I wasn’t there the night Ellie was called home to heaven. A few days later, I returned to work. I was saddened at her death and I was feeling a great loss. That old wheelchair and walker had been flung aside, because she didn’t need them anymore. Heavens gates swung open wide as Heaven’s welcoming committee embraced her. As I reflected on this, I couldn’t help but be happy for her, and almost feel a bit jealous, knowing that she was happier than she had ever been in her life. I couldn’t help but smile, amidst the tear that ran down my cheek. I would see Ellie again one day.
I always thought that I was helping her, but I realized that she had inspired me far more than mere words could ever tell. She touched everyone she met with her love.
A few days later, I opened the door to her room. Everything had already been moved out. The room was completely empty. All that was left were some pieces of broken paint chips on the floor. It seemed so strange. How could this room be so empty and bare? What was once a room full of love, laughter, and memories became a dark empty place that only held meaning to those who could still remember the wonderful exchanges of family, friends, love and laughter that were so much a part of that room. It was all so real and not so long ago. Now all it was to everyone who entered was an empty room.
But to others, especially me, it was so much more. Each one of my residents has a story to tell, of a full life, a loving family and so many wonderful days. If only they could just remember. What was once a full life and a heart full of love and laughter, has been replaced by an emptiness from the fragments of brief memories that seem to fit together like the missing pieces of a jigsaw puzzle. It has taught me to never take a single day for granted, but to live each day to the fullest and love all that I can, FOR ONE DAY THIS COULD BE ME.
I have learned so much from these residents and I love them all so much! Their families have entrusted them into my care. These are their last days of their lives. What an honor and a privilege to have been given this awesome opportunity to be a part of it. I want to make it as good as I possibly can. Even though, they can’t remember, I know one of these days in heaven, when I see them again, they will look me in the eye and thank me.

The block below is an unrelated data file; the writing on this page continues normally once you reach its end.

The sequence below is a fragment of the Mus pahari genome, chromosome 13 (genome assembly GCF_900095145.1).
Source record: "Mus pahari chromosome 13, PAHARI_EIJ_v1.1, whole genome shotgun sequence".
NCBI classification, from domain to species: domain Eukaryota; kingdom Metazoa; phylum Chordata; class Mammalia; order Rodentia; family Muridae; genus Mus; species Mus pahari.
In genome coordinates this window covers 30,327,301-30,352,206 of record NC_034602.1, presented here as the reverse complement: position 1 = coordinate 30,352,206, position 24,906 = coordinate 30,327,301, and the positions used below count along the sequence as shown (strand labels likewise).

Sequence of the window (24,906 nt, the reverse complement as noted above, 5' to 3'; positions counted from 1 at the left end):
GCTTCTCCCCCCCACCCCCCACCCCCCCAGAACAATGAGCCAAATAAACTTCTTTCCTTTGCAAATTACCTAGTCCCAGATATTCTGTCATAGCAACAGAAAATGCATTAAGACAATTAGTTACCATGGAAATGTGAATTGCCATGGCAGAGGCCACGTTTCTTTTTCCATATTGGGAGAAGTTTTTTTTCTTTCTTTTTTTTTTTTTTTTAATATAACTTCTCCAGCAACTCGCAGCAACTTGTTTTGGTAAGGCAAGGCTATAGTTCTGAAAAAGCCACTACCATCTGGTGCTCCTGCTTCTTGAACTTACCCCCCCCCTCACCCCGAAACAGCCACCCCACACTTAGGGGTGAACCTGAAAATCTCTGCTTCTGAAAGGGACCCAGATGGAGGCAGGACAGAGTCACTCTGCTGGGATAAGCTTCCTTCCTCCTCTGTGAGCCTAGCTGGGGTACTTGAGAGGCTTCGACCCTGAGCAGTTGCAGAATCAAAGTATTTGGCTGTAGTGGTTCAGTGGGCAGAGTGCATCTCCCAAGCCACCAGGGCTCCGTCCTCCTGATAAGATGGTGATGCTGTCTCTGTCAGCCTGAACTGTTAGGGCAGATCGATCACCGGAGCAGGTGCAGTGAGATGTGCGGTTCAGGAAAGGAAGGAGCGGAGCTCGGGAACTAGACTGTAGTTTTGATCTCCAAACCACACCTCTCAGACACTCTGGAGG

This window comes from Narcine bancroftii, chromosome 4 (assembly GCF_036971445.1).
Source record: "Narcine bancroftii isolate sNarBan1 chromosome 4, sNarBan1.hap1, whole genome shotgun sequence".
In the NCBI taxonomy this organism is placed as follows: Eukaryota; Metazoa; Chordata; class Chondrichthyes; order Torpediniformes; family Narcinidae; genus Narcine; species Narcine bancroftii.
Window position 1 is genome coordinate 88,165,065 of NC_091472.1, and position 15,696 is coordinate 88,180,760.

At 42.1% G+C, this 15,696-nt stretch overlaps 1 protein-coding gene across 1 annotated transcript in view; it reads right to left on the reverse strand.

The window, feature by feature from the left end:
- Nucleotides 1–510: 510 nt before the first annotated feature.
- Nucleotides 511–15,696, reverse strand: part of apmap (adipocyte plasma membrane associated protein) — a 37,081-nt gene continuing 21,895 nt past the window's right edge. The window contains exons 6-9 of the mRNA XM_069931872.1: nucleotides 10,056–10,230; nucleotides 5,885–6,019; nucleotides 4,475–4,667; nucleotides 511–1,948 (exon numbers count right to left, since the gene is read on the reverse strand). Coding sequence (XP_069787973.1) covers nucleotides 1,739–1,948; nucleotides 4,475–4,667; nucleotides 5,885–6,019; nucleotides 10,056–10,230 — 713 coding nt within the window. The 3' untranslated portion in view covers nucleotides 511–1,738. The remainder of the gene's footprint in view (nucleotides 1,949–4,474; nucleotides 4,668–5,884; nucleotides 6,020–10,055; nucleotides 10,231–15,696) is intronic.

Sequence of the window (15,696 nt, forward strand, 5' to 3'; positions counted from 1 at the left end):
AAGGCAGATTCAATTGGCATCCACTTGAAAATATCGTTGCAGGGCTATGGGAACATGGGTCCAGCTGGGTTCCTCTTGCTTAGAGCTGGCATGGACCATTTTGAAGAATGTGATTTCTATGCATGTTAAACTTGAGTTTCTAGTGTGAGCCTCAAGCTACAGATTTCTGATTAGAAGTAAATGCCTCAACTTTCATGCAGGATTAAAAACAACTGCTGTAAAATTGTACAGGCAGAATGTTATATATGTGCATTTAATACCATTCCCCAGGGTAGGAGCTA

I have gained a vast measure of wealth from them. The pay is measured by smiles and hugs and the warm satisfaction I get when I walk out of those doors when my shift has ended. They have taught me so much about life and love. I have gained a lifetime of wisdom from them. I have touched so many lives, but, most of all, they have touched mine for all of eternity and inspired me to be a better person!
As we all know, Mother’s Day was a few days ago. I was in the grocery store and I saw Ellie’s son. His face mirrored the sadness he was feeling at the loss of his beautiful mother on this first Mother’s Day without her. I told him I had been thinking of his family and we exchanged kind gestures. Before I left the store, I picked up the biggest bouquet of colorful flowers I could find and I took them to my Mom’s house. I told her how thankful and blessed I am because of her and how her deep faith in a God she has always known and loved has touched my life and so many others. I don’t know what tomorrow will hold, so I will enjoy this day and be thankful; so thinking of Ellie, I grabbed my Mom and we danced around her kitchen and I gave her the biggest hug ever!